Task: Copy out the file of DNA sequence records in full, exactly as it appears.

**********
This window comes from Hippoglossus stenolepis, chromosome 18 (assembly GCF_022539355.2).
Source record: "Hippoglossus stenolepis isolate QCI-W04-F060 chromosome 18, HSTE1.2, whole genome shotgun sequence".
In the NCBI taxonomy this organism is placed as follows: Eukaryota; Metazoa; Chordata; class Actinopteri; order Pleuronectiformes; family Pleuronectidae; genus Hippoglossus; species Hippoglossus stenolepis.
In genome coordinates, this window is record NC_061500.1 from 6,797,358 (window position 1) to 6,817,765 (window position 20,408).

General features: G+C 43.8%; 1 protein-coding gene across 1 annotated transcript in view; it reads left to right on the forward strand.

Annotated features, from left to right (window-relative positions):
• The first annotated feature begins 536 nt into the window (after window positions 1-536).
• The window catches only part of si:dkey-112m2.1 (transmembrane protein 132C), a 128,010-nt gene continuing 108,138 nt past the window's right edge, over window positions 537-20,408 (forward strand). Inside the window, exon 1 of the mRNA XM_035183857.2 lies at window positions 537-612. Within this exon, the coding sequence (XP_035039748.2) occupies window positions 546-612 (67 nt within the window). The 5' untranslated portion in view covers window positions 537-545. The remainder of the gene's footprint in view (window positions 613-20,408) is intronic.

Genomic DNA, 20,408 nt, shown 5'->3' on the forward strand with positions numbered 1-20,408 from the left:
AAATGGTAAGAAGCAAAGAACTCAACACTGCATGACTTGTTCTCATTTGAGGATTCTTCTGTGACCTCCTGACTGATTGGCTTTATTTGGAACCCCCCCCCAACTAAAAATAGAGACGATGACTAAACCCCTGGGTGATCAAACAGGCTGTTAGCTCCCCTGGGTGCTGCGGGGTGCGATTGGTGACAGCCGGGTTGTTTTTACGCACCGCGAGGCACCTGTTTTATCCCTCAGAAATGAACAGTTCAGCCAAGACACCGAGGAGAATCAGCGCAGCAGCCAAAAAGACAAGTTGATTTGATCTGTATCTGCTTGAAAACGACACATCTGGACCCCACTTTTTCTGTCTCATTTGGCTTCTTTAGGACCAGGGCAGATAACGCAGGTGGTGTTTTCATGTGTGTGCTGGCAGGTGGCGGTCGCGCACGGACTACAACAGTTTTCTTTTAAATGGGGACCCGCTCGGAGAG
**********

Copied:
This window comes from Hippoglossus stenolepis, chromosome 18 (assembly GCF_022539355.2).
Source record: "Hippoglossus stenolepis isolate QCI-W04-F060 chromosome 18, HSTE1.2, whole genome shotgun sequence".
In the NCBI taxonomy this organism is placed as follows: Eukaryota; Metazoa; Chordata; class Actinopteri; order Pleuronectiformes; family Pleuronectidae; genus Hippoglossus; species Hippoglossus stenolepis.
In genome coordinates, this window is record NC_061500.1 from 6,797,358 (window position 1) to 6,817,765 (window position 20,408).

General features: G+C 43.8%; 1 protein-coding gene across 1 annotated transcript in view; it reads left to right on the forward strand.

Annotated features, from left to right (window-relative positions):
• The first annotated feature begins 536 nt into the window (after window positions 1-536).
• The window catches only part of si:dkey-112m2.1 (transmembrane protein 132C), a 128,010-nt gene continuing 108,138 nt past the window's right edge, over window positions 537-20,408 (forward strand). Inside the window, exon 1 of the mRNA XM_035183857.2 lies at window positions 537-612. Within this exon, the coding sequence (XP_035039748.2) occupies window positions 546-612 (67 nt within the window). The 5' untranslated portion in view covers window positions 537-545. The remainder of the gene's footprint in view (window positions 613-20,408) is intronic.

Genomic DNA, 20,408 nt, shown 5'->3' on the forward strand with positions numbered 1-20,408 from the left:
AAATGGTAAGAAGCAAAGAACTCAACACTGCATGACTTGTTCTCATTTGAGGATTCTTCTGTGACCTCCTGACTGATTGGCTTTATTTGGAACCCCCCCCCAACTAAAAATAGAGACGATGACTAAACCCCTGGGTGATCAAACAGGCTGTTAGCTCCCCTGGGTGCTGCGGGGTGCGATTGGTGACAGCCGGGTTGTTTTTACGCACCGCGAGGCACCTGTTTTATCCCTCAGAAATGAACAGTTCAGCCAAGACACCGAGGAGAATCAGCGCAGCAGCCAAAAAGACAAGTTGATTTGATCTGTATCTGCTTGAAAACGACACATCTGGACCCCACTTTTTCTGTCTCATTTGGCTTCTTTAGGACCAGGGCAGATAACGCAGGTGGTGTTTTCATGTGTGTGCTGGCAGGTGGCGGTCGCGCACGGACTACAACAGTTTTCTTTTAAATGGGGACCCGCTCGGAGAG